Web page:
The Belgian Defence Minister has confirmed that 60 serving soldiers are being monitored by military intelligence after having exhibited signs of Islamic extremism.
The fact that certain soldiers are being monitored for Islamic extremism was revealed by the Belgian Defence Minister, Steven Vandeput, when responding to a parliamentary question.
Mr. Vandeput confirmed that “around 60 defence members behaving suspiciously” — 55 soldiers and 5 non-commissioned officers — are being monitored by Belgium’s General Intelligence and Security Service (GISS), reports La Libre Belgique. The minister added that all “have been identified as radicalised Muslims.”
Although accepting that “freedom of religion is a fundamental right”, Mr. Vandeput said that the GISS “verifies whether the ideas and behaviour of a Defence personnel member infringe the army’s values/and or missions.”
Those soldiers under surveillance for Islamic extremism are not permitted to serve in armed missions, but will be not be automatically dismissed, reports Flanders News. Mr. Vandeput explained:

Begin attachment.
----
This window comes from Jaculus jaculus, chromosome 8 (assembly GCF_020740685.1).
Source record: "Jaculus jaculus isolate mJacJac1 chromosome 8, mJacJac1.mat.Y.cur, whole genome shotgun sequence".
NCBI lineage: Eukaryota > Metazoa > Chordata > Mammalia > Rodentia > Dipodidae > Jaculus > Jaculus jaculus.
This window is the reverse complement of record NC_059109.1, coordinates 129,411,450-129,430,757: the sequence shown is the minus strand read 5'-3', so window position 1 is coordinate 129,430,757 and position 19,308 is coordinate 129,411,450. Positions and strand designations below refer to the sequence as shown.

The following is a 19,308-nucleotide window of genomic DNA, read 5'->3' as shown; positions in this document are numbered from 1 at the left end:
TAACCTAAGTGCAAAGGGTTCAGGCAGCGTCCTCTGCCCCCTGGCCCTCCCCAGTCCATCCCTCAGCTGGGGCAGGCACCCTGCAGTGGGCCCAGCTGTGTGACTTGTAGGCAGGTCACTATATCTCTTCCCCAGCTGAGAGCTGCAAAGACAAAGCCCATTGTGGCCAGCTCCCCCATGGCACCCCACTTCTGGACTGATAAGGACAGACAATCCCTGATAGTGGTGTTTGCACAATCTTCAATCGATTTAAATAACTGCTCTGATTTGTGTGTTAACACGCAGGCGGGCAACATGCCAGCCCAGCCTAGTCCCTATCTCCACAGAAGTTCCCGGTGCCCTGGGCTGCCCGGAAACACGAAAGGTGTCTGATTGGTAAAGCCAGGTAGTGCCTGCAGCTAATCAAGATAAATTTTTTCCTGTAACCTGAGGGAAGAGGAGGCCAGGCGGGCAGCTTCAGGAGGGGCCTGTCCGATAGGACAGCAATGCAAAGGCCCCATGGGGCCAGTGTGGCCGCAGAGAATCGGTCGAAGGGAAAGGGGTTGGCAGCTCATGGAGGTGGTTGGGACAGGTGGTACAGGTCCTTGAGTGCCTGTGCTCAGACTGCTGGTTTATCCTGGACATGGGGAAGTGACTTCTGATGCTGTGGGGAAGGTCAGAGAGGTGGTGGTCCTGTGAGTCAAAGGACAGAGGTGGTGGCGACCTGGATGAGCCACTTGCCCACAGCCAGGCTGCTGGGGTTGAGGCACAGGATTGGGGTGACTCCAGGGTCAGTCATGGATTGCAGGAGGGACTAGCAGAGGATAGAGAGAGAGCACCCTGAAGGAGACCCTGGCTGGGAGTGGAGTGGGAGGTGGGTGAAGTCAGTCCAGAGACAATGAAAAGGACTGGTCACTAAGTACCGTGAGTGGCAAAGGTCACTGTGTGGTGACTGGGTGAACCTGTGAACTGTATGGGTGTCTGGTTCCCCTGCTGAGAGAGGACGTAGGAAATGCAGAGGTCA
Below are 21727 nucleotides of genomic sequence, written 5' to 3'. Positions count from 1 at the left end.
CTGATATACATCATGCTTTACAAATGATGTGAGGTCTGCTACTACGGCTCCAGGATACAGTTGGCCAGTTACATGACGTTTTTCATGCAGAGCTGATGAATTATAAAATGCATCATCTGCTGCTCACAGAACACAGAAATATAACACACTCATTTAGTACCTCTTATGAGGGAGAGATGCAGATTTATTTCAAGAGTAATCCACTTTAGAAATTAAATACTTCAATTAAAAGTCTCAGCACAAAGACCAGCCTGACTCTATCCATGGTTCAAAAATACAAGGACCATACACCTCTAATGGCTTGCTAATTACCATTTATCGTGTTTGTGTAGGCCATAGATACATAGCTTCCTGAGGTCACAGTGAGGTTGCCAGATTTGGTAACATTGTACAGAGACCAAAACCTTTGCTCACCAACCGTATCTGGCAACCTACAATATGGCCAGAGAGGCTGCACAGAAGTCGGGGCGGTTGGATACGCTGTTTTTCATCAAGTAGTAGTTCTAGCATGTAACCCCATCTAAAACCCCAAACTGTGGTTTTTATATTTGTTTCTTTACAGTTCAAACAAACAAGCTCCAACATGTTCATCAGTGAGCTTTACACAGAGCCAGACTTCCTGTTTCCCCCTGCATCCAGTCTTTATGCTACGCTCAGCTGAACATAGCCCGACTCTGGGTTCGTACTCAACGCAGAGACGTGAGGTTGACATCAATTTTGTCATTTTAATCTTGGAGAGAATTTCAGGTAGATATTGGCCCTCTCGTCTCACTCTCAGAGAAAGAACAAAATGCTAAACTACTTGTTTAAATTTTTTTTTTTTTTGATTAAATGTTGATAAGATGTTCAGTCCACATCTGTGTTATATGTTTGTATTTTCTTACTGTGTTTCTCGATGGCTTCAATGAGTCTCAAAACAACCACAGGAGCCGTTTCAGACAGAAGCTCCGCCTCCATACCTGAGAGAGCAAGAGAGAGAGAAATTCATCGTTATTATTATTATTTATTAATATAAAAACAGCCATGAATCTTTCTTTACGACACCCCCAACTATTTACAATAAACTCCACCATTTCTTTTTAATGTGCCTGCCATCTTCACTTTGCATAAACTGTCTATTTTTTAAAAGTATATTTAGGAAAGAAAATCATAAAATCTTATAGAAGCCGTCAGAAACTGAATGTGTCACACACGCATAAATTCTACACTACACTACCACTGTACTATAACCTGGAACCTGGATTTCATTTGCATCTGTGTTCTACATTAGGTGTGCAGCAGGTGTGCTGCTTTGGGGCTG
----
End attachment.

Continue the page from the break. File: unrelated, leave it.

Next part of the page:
“The army is a reflection of society. One aspect of our western society is freedom of opinion. We can never dismiss anyone just on the basis of his or her ideas.”
The identification of the 60 serving soldiers came about after Belgian army commanders attended a training course last year at which they learned about the characteristics or signals which may betray the adoption of extremist ideas.
They were taught that past experience shows the radicalisation process can be rapid, which is why the army sought to be proactive. Those trained commanders then submitted the names of potentially dangerous personnel from their own units.
The Minister confirmed that “no soldier, up to now, has been removed because of Islamic extremism,” adding that all those soldiers who were eventually subject to military discipline “left the army on their own or were dismissed for other reasons.”
Nevertheless Mr. Vandeput was keen to stress: “It goes without saying that any indication of imminent departure to Syria will lead to immediate action.”
That comment was made in the light of the fact that several years ago four former Belgian soldiers who had been radicalised were spotted in Syria, including one reservist killed in 2012.
The Minister confirmed that since 2013 all new candidates are “subject to a security check by the GISS restricting the recruitment of extremists from all sides.”
However, the 60 soldiers under surveillance are serving soldiers who may have been radicalised since joining the army, having crossed what Mr. Vandeput referred to as “the fine line” which separates “on the one hand, a strict interpretation of Islam and, on the other, radicalism or extremism.”